Figure 3

Figure 3 Figures cast in polyester resin. Photography by Justin McMorrow (click image for larger version)

To remove the finger imprints, a fine cotton t-shirt cloth was dampened with Stoddard solvent (white spirit) via a pipette, the lacquer surface was lightly wiped in 5cm areas. The heavy imprints were treated with de-ionised water using the same method.

The metal mounts were cleaned with Shellsol A (aromatic hydrocarbon) and reapplied to the joinery where necessary using Paraloid B-72 in acetone. All loose and unstable roof tiles were re-attached with Canadian fish glue. Original roof and ridge tiles and gilded ridge elements were re-located and glued in place. The tiles were surface cleaned with Shellsol A applied on swabs, taking care not to affect the patination.

The loss of approximately 40 tiles distracted from the overall appearance. Replacements were created from a copper sheet milled down to 25mm thickness, cut into the required lengths and formed around dowelling. Tests were carried out on copper sheet to replicate the tile patination. A solution of 5g copper sulphate, 20g sodium chloride, 2g potassium sulphide in 20ml de-ionised water was applied by brush prior to gluing the replacement tiles in place.

Figure 4

Figure 4 Figures re-instated within the model (click image for larger version)

The missing temple guards were reproduced by Justin McMorrow, Senior Conservator, National Maritime Museum. One figure was modelled in plasticine, working from monochrome photographs of the original figures on the model of the gateway. As insufficient visual data existed to carry out an exact replica, it was decided after discussions with the gallery's curators  that an impressionistic approach should be adopted with the aim of replicating the dimensions, posture and colour of the original to blend within the model. The plasticine model was cast in Sicovoss BL (silicone rubber), using a plaster casing to support a thin silicone layer. Two figures were cast in polyester resin with fillers of <40% synthetic amorphous silica, flake white dry powder pigment and barium sulphate. The catalysed mixture was placed on the open mould. After the gel coat had cured a fine layer of glass fibre and polyester resin was laid into each half of the mould. A catalysed mixture of gel coat was applied to the joining edge and both halves of the mould were quickly assembled and held together (figure 3). The beard was removed from one figure to comply with the original, the details drawn in pencil and painted in acrylic artist's paint. The body armour and floral decoration on the trousers were coated in yellow oil-based paint and gilded using tinted oil size. The gilded surface was distressed using acrylic pigments and airbrushed with a fine spray of white acrylic paint (figure 4).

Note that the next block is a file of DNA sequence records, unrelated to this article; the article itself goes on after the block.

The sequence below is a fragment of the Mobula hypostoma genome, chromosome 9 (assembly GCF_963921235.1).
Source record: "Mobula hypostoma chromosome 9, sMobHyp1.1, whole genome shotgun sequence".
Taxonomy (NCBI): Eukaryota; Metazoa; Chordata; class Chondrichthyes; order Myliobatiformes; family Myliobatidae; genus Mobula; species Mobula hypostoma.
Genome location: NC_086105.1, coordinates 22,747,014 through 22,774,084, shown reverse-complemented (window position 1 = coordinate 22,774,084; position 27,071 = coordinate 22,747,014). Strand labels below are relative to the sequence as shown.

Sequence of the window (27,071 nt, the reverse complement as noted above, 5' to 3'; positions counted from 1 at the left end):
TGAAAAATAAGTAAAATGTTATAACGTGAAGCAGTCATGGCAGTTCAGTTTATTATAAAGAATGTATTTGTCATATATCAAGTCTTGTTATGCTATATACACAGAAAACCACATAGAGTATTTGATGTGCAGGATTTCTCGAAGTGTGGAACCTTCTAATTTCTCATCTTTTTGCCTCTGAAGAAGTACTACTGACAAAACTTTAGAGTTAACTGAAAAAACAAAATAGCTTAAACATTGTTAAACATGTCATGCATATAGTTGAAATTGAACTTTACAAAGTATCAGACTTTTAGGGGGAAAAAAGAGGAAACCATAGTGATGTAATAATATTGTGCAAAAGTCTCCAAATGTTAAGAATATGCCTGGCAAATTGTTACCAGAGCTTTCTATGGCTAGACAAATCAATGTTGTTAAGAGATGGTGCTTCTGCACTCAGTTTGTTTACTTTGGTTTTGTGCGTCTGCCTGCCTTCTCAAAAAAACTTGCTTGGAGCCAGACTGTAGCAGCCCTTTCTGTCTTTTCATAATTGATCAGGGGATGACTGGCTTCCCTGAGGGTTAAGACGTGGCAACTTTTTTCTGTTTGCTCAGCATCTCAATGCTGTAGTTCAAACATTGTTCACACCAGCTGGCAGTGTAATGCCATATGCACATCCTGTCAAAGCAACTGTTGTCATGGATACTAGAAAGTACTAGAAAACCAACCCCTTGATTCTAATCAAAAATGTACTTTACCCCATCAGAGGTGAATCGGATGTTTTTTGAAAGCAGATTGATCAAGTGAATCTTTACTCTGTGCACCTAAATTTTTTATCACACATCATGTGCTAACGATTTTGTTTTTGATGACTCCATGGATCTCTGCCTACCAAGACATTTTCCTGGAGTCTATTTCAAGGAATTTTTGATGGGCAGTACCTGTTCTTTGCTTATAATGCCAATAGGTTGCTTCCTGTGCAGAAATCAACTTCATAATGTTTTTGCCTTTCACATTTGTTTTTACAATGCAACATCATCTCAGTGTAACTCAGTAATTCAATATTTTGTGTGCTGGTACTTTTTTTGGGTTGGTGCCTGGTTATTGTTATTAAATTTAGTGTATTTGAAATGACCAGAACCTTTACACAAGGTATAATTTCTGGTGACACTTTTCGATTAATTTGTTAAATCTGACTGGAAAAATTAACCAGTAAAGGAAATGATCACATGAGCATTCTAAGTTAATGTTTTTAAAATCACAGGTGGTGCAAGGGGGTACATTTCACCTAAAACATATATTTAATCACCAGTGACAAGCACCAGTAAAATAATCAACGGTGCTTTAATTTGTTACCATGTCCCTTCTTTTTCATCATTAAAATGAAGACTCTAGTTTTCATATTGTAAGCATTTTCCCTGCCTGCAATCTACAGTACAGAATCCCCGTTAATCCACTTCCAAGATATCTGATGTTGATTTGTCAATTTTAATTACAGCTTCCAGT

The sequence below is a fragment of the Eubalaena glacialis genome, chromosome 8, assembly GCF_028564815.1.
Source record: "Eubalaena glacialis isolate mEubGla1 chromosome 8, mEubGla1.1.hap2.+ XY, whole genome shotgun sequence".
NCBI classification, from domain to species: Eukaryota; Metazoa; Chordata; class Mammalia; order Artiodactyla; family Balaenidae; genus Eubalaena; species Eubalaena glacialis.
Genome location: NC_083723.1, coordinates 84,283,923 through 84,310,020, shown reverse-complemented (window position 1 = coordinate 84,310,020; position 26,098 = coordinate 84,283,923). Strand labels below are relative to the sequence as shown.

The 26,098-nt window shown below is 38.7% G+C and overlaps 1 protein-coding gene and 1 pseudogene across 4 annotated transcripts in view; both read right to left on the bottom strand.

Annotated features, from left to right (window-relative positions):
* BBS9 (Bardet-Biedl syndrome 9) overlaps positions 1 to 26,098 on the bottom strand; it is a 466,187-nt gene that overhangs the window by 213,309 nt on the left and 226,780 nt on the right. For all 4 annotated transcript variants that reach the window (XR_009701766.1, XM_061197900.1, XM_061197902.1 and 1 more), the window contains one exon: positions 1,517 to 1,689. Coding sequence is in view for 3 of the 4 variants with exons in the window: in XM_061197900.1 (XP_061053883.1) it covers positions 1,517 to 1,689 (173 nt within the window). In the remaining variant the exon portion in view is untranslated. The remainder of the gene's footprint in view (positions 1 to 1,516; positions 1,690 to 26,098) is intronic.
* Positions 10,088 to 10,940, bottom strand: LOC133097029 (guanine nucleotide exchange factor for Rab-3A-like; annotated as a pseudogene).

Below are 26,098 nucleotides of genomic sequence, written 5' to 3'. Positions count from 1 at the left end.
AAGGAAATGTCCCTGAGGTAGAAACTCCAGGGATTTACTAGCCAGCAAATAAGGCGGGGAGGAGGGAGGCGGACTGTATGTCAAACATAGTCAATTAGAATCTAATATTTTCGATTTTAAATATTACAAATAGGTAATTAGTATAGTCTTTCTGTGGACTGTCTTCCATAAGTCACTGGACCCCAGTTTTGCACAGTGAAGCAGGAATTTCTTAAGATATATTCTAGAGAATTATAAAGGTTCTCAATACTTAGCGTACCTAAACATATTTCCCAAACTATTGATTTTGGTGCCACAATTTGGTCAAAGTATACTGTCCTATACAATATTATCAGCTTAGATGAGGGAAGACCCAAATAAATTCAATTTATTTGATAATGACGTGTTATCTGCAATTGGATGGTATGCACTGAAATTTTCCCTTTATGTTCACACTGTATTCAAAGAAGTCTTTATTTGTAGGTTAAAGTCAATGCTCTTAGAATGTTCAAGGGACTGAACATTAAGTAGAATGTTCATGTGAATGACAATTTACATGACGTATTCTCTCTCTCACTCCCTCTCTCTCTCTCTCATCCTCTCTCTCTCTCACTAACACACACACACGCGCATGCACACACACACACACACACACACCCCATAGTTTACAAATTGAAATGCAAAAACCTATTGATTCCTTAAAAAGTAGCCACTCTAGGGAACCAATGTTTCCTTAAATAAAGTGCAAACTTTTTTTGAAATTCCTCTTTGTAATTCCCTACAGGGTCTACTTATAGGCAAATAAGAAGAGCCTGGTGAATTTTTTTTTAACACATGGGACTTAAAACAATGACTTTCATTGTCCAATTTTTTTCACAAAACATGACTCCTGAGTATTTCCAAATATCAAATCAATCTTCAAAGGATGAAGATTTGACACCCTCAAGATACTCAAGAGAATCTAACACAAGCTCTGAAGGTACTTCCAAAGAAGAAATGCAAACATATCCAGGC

Conclusion

The conservation treatment aimed to preserve the original decorative order. It was felt inappropriate to replace the losses of the carved gallery tableaux as no record of the design is available. The loss of roofing material and  several lions did not intrude upon the visual appreciation of the gateway. However, the re-inclusion of the figures contributes to the appreciation of the overall scale of the model.

References

1.  Official Report of the Japan British Exhibition 1910, Unwin Brothers, Surrey

2.  Strong, K: 'Ox against the storm', Japan Library, Kent, 1995, p65

Acknowledgements

We are grateful for the work of Justin McMorrow, Senior Conservator at the National Maritime Museum, who contributed by superbly replicating the seated figures.